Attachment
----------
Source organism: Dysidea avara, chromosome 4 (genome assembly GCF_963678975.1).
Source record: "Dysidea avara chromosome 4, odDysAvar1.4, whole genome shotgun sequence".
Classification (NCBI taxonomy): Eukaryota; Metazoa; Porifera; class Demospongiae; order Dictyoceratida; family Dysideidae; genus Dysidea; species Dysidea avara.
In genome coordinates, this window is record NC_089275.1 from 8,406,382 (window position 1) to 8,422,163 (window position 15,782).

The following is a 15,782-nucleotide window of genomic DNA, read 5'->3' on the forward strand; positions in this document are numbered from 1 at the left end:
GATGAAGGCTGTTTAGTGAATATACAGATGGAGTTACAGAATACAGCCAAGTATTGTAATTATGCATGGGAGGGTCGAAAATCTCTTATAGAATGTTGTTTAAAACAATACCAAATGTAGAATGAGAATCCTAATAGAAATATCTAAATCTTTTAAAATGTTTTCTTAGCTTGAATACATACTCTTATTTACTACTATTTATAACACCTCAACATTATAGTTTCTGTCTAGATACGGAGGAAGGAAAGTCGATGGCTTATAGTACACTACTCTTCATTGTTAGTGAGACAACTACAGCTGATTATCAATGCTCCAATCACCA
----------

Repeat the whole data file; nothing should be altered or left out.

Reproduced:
Source organism: Dysidea avara, chromosome 4 (genome assembly GCF_963678975.1).
Source record: "Dysidea avara chromosome 4, odDysAvar1.4, whole genome shotgun sequence".
Classification (NCBI taxonomy): Eukaryota; Metazoa; Porifera; class Demospongiae; order Dictyoceratida; family Dysideidae; genus Dysidea; species Dysidea avara.
In genome coordinates, this window is record NC_089275.1 from 8,406,382 (window position 1) to 8,422,163 (window position 15,782).

The following is a 15,782-nucleotide window of genomic DNA, read 5'->3' on the forward strand; positions in this document are numbered from 1 at the left end:
GATGAAGGCTGTTTAGTGAATATACAGATGGAGTTACAGAATACAGCCAAGTATTGTAATTATGCATGGGAGGGTCGAAAATCTCTTATAGAATGTTGTTTAAAACAATACCAAATGTAGAATGAGAATCCTAATAGAAATATCTAAATCTTTTAAAATGTTTTCTTAGCTTGAATACATACTCTTATTTACTACTATTTATAACACCTCAACATTATAGTTTCTGTCTAGATACGGAGGAAGGAAAGTCGATGGCTTATAGTACACTACTCTTCATTGTTAGTGAGACAACTACAGCTGATTATCAATGCTCCAATCACCA